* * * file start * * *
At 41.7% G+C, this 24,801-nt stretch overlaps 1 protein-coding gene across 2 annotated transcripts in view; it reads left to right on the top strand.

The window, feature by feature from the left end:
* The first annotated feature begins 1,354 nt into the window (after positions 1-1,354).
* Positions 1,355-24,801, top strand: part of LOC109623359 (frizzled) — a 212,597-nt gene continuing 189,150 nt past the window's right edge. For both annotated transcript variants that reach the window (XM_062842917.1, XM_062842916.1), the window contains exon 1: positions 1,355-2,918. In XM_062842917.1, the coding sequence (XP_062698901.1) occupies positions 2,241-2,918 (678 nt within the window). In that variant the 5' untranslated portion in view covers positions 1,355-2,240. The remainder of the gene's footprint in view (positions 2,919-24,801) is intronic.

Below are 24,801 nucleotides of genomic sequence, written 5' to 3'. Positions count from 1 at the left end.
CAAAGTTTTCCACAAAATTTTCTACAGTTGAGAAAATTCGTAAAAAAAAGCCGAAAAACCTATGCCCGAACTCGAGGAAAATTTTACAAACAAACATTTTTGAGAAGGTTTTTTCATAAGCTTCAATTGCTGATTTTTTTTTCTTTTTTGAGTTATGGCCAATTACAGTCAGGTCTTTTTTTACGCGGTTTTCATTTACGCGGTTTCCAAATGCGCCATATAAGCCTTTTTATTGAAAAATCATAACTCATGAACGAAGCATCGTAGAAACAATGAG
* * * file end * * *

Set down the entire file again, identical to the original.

At 41.7% G+C, this 24,801-nt stretch overlaps 1 protein-coding gene across 2 annotated transcripts in view; it reads left to right on the top strand.

The window, feature by feature from the left end:
* The first annotated feature begins 1,354 nt into the window (after positions 1-1,354).
* Positions 1,355-24,801, top strand: part of LOC109623359 (frizzled) — a 212,597-nt gene continuing 189,150 nt past the window's right edge. For both annotated transcript variants that reach the window (XM_062842917.1, XM_062842916.1), the window contains exon 1: positions 1,355-2,918. In XM_062842917.1, the coding sequence (XP_062698901.1) occupies positions 2,241-2,918 (678 nt within the window). In that variant the 5' untranslated portion in view covers positions 1,355-2,240. The remainder of the gene's footprint in view (positions 2,919-24,801) is intronic.

Below are 24,801 nucleotides of genomic sequence, written 5' to 3'. Positions count from 1 at the left end.
CAAAGTTTTCCACAAAATTTTCTACAGTTGAGAAAATTCGTAAAAAAAAGCCGAAAAACCTATGCCCGAACTCGAGGAAAATTTTACAAACAAACATTTTTGAGAAGGTTTTTTCATAAGCTTCAATTGCTGATTTTTTTTTCTTTTTTGAGTTATGGCCAATTACAGTCAGGTCTTTTTTTACGCGGTTTTCATTTACGCGGTTTCCAAATGCGCCATATAAGCCTTTTTATTGAAAAATCATAACTCATGAACGAAGCATCGTAGAAACAATGAG